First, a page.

A fee is a form of tax which is levied for various administrative activities, and regulated by law, such as a consultation fee. The term is also used frequently for private sector charges, especially in basic public services (telephone charges).
The difference between tax and fees can be illustrated in the case of the registration of a deed, where the government collects a registration fee, and also requires a document duty (2.5% of sales value).
The administrative law recognizes three different types of fees: fixed rates, frame rates and value sets. Fixed rates, entail an amount charged for a specific official act. It is also possible to purchase the fixed rate for not only a completed official act, but also a formulated resource.
Frame rates (frame fees) are indicated by a minimum and a maximum amount. The actual fee in each case is levied under the discretion of the authourities, in compliance with the requirement of the functions or service in question. Frame rates will essentially apply if the fixed fee conforms to the principle of equivalence which can vary considerably for an different official acts.
If the fee is calculated on the value of the object, then a fixed rate value is assigned. The fundamental structure is left to the legislature, which could make the calculation of the fee directly dependent on the value (eg, stagger: 1% of base), or on the basis of amounts involved(eg $1 per full $100 value).
Charges have been introduced in some jurisdictions in order to facilitate criminal justice processes in connection with minor traffic offenses. Such fees are not be recorded in the register and the remedy is not considered a punishment. These fees may be required by the traffic department, customs authorities and the police. The police can also impose fees for various minor offenses, such as public drinking.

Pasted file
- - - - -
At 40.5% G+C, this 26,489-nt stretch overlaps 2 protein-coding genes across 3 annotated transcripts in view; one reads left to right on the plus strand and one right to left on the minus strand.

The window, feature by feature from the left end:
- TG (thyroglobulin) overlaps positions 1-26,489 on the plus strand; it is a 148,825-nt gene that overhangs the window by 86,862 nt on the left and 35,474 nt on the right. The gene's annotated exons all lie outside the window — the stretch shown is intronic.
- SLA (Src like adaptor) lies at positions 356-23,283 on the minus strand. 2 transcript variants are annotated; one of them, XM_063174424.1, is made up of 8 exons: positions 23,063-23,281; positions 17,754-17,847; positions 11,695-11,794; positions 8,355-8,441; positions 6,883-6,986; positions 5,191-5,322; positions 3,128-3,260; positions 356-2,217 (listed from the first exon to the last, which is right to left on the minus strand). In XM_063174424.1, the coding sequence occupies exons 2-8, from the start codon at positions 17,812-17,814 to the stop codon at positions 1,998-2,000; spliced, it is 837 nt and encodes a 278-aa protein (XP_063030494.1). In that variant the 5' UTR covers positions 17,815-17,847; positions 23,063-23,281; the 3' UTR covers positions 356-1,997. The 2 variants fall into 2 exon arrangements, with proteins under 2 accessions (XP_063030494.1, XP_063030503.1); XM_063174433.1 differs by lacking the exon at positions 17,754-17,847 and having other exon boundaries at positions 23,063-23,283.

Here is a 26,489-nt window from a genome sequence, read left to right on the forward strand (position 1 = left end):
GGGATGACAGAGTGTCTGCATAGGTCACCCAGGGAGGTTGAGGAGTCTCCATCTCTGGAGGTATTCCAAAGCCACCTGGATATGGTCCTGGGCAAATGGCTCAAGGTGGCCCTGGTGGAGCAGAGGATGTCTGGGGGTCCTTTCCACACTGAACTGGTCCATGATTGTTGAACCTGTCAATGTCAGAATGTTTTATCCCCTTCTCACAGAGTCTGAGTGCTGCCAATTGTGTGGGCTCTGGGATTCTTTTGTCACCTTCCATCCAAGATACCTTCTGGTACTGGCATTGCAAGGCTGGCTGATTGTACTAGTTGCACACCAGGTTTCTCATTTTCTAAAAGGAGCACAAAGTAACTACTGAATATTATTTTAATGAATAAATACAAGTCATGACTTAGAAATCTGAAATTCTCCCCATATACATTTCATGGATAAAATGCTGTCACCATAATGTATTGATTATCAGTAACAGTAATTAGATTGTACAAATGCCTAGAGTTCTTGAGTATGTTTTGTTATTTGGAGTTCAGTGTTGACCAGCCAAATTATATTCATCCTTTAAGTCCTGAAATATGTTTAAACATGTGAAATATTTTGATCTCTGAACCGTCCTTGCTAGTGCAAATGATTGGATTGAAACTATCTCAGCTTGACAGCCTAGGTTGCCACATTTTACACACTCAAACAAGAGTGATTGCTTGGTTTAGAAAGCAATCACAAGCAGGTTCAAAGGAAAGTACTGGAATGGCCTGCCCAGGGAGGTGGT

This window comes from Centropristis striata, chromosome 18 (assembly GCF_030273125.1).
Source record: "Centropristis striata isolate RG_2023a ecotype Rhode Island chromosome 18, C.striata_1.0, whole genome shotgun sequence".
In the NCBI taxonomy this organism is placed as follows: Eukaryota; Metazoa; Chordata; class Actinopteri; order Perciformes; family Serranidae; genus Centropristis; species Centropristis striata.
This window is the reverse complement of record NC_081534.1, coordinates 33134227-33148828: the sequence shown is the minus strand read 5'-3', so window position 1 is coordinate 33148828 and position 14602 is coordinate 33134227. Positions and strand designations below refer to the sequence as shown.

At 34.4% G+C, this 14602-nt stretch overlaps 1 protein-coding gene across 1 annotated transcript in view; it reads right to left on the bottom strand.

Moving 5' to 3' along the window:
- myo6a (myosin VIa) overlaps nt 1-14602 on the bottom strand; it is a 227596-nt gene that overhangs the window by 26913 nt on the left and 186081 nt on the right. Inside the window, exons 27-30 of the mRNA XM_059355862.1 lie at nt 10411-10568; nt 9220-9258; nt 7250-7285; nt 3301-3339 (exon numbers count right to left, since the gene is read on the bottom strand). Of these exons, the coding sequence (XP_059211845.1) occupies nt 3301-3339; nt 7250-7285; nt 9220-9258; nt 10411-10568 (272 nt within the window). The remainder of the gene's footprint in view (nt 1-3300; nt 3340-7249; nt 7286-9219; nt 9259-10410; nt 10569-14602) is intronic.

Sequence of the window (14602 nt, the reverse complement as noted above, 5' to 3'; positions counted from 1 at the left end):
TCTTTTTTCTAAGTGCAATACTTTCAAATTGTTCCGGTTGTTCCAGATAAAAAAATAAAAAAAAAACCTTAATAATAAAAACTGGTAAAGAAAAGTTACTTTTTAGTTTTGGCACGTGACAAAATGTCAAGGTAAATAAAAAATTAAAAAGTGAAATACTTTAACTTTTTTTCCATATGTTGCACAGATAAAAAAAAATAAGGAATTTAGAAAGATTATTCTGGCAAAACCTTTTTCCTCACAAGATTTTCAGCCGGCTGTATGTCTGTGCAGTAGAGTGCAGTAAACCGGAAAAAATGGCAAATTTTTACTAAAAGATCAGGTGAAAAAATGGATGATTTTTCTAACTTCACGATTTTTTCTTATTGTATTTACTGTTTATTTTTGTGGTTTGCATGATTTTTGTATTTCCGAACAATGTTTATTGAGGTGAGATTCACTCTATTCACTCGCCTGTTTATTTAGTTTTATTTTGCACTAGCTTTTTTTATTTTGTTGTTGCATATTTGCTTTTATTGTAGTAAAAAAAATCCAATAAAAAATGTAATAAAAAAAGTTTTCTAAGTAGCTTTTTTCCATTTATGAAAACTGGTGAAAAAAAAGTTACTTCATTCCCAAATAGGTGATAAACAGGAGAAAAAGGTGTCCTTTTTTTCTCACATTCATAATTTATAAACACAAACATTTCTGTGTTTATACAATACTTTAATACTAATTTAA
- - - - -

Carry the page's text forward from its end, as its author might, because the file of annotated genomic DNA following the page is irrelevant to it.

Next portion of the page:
The principle of rationality requires that in addition to the legitimate interest of the public, the authorities have to be reimbursed for delivering certain public services or tasks. And the economic value or other benefit received by the recipients is considered, and a balance has to be achieved between the two.
Principle rates are calculated on the grounds of reimbursing the administrative burden of carrying certain official acts on the one hand. And also the importance of the economic or other benefits of the other official action (equivalence principle). These factors are therefore imperative in the setting of fees, taking into account the authorities’ average administrative expenses, resulting from an official act.